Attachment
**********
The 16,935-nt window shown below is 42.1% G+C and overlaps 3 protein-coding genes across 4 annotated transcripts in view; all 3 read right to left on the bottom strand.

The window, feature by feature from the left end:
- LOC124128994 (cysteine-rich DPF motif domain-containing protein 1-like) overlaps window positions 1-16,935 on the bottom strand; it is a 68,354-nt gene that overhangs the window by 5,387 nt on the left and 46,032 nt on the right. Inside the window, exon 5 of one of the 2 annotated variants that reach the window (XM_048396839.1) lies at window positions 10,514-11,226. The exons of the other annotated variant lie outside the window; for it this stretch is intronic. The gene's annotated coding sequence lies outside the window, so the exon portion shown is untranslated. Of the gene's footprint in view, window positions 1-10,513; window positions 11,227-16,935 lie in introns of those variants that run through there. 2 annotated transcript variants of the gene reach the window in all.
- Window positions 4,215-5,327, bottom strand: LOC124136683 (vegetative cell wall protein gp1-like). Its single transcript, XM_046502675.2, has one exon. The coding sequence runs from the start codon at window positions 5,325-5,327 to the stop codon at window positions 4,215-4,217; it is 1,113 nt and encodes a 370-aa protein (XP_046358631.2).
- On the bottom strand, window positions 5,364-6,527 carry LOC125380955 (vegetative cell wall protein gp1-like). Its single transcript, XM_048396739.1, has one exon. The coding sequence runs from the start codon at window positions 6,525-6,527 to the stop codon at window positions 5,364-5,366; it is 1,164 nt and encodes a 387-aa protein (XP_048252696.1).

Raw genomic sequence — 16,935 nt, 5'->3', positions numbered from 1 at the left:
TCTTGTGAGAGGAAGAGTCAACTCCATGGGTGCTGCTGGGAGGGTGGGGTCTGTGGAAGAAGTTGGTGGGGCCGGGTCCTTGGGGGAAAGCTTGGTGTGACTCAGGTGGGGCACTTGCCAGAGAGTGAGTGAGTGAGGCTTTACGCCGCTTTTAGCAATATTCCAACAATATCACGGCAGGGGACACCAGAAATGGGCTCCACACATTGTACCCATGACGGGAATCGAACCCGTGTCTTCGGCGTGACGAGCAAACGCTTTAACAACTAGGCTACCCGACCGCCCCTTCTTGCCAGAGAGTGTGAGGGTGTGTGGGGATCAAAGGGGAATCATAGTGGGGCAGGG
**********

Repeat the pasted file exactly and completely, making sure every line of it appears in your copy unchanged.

The 16,935-nt window shown below is 42.1% G+C and overlaps 3 protein-coding genes across 4 annotated transcripts in view; all 3 read right to left on the bottom strand.

The window, feature by feature from the left end:
- LOC124128994 (cysteine-rich DPF motif domain-containing protein 1-like) overlaps window positions 1-16,935 on the bottom strand; it is a 68,354-nt gene that overhangs the window by 5,387 nt on the left and 46,032 nt on the right. Inside the window, exon 5 of one of the 2 annotated variants that reach the window (XM_048396839.1) lies at window positions 10,514-11,226. The exons of the other annotated variant lie outside the window; for it this stretch is intronic. The gene's annotated coding sequence lies outside the window, so the exon portion shown is untranslated. Of the gene's footprint in view, window positions 1-10,513; window positions 11,227-16,935 lie in introns of those variants that run through there. 2 annotated transcript variants of the gene reach the window in all.
- Window positions 4,215-5,327, bottom strand: LOC124136683 (vegetative cell wall protein gp1-like). Its single transcript, XM_046502675.2, has one exon. The coding sequence runs from the start codon at window positions 5,325-5,327 to the stop codon at window positions 4,215-4,217; it is 1,113 nt and encodes a 370-aa protein (XP_046358631.2).
- On the bottom strand, window positions 5,364-6,527 carry LOC125380955 (vegetative cell wall protein gp1-like). Its single transcript, XM_048396739.1, has one exon. The coding sequence runs from the start codon at window positions 6,525-6,527 to the stop codon at window positions 5,364-5,366; it is 1,164 nt and encodes a 387-aa protein (XP_048252696.1).

Raw genomic sequence — 16,935 nt, 5'->3', positions numbered from 1 at the left:
TCTTGTGAGAGGAAGAGTCAACTCCATGGGTGCTGCTGGGAGGGTGGGGTCTGTGGAAGAAGTTGGTGGGGCCGGGTCCTTGGGGGAAAGCTTGGTGTGACTCAGGTGGGGCACTTGCCAGAGAGTGAGTGAGTGAGGCTTTACGCCGCTTTTAGCAATATTCCAACAATATCACGGCAGGGGACACCAGAAATGGGCTCCACACATTGTACCCATGACGGGAATCGAACCCGTGTCTTCGGCGTGACGAGCAAACGCTTTAACAACTAGGCTACCCGACCGCCCCTTCTTGCCAGAGAGTGTGAGGGTGTGTGGGGATCAAAGGGGAATCATAGTGGGGCAGGG